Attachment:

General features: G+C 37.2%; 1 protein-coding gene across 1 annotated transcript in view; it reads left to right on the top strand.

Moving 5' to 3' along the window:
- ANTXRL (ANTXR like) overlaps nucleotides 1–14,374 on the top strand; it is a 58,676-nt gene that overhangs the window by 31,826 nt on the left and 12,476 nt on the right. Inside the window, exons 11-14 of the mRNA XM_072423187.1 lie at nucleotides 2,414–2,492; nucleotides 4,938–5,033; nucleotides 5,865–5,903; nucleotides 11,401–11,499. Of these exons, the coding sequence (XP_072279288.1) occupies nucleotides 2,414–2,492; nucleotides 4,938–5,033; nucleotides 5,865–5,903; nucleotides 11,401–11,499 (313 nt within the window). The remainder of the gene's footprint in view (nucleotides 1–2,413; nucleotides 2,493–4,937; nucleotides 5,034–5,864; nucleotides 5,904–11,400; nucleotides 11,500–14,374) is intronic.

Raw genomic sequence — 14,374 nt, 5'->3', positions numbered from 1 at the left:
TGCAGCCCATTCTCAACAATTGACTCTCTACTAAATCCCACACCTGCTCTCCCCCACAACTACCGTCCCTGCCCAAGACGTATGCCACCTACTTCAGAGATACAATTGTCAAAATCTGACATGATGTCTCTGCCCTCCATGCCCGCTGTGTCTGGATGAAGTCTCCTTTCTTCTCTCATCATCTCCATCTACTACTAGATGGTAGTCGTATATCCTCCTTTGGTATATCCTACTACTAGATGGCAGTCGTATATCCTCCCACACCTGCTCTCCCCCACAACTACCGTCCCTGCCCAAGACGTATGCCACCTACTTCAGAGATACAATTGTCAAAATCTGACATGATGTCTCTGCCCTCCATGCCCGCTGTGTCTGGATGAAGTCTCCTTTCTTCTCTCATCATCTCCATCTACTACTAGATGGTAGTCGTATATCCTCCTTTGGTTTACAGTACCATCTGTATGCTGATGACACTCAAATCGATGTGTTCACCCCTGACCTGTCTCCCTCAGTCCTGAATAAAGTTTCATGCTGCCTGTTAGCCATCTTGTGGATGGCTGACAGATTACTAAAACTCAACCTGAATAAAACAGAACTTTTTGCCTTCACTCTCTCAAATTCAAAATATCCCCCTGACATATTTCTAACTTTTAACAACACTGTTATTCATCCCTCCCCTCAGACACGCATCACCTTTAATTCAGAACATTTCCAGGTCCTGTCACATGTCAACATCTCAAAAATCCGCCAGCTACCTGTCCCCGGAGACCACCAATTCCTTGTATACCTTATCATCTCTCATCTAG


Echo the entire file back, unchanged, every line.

General features: G+C 37.2%; 1 protein-coding gene across 1 annotated transcript in view; it reads left to right on the top strand.

Moving 5' to 3' along the window:
- ANTXRL (ANTXR like) overlaps nucleotides 1–14,374 on the top strand; it is a 58,676-nt gene that overhangs the window by 31,826 nt on the left and 12,476 nt on the right. Inside the window, exons 11-14 of the mRNA XM_072423187.1 lie at nucleotides 2,414–2,492; nucleotides 4,938–5,033; nucleotides 5,865–5,903; nucleotides 11,401–11,499. Of these exons, the coding sequence (XP_072279288.1) occupies nucleotides 2,414–2,492; nucleotides 4,938–5,033; nucleotides 5,865–5,903; nucleotides 11,401–11,499 (313 nt within the window). The remainder of the gene's footprint in view (nucleotides 1–2,413; nucleotides 2,493–4,937; nucleotides 5,034–5,864; nucleotides 5,904–11,400; nucleotides 11,500–14,374) is intronic.

Raw genomic sequence — 14,374 nt, 5'->3', positions numbered from 1 at the left:
TGCAGCCCATTCTCAACAATTGACTCTCTACTAAATCCCACACCTGCTCTCCCCCACAACTACCGTCCCTGCCCAAGACGTATGCCACCTACTTCAGAGATACAATTGTCAAAATCTGACATGATGTCTCTGCCCTCCATGCCCGCTGTGTCTGGATGAAGTCTCCTTTCTTCTCTCATCATCTCCATCTACTACTAGATGGTAGTCGTATATCCTCCTTTGGTATATCCTACTACTAGATGGCAGTCGTATATCCTCCCACACCTGCTCTCCCCCACAACTACCGTCCCTGCCCAAGACGTATGCCACCTACTTCAGAGATACAATTGTCAAAATCTGACATGATGTCTCTGCCCTCCATGCCCGCTGTGTCTGGATGAAGTCTCCTTTCTTCTCTCATCATCTCCATCTACTACTAGATGGTAGTCGTATATCCTCCTTTGGTTTACAGTACCATCTGTATGCTGATGACACTCAAATCGATGTGTTCACCCCTGACCTGTCTCCCTCAGTCCTGAATAAAGTTTCATGCTGCCTGTTAGCCATCTTGTGGATGGCTGACAGATTACTAAAACTCAACCTGAATAAAACAGAACTTTTTGCCTTCACTCTCTCAAATTCAAAATATCCCCCTGACATATTTCTAACTTTTAACAACACTGTTATTCATCCCTCCCCTCAGACACGCATCACCTTTAATTCAGAACATTTCCAGGTCCTGTCACATGTCAACATCTCAAAAATCCGCCAGCTACCTGTCCCCGGAGACCACCAATTCCTTGTATACCTTATCATCTCTCATCTAG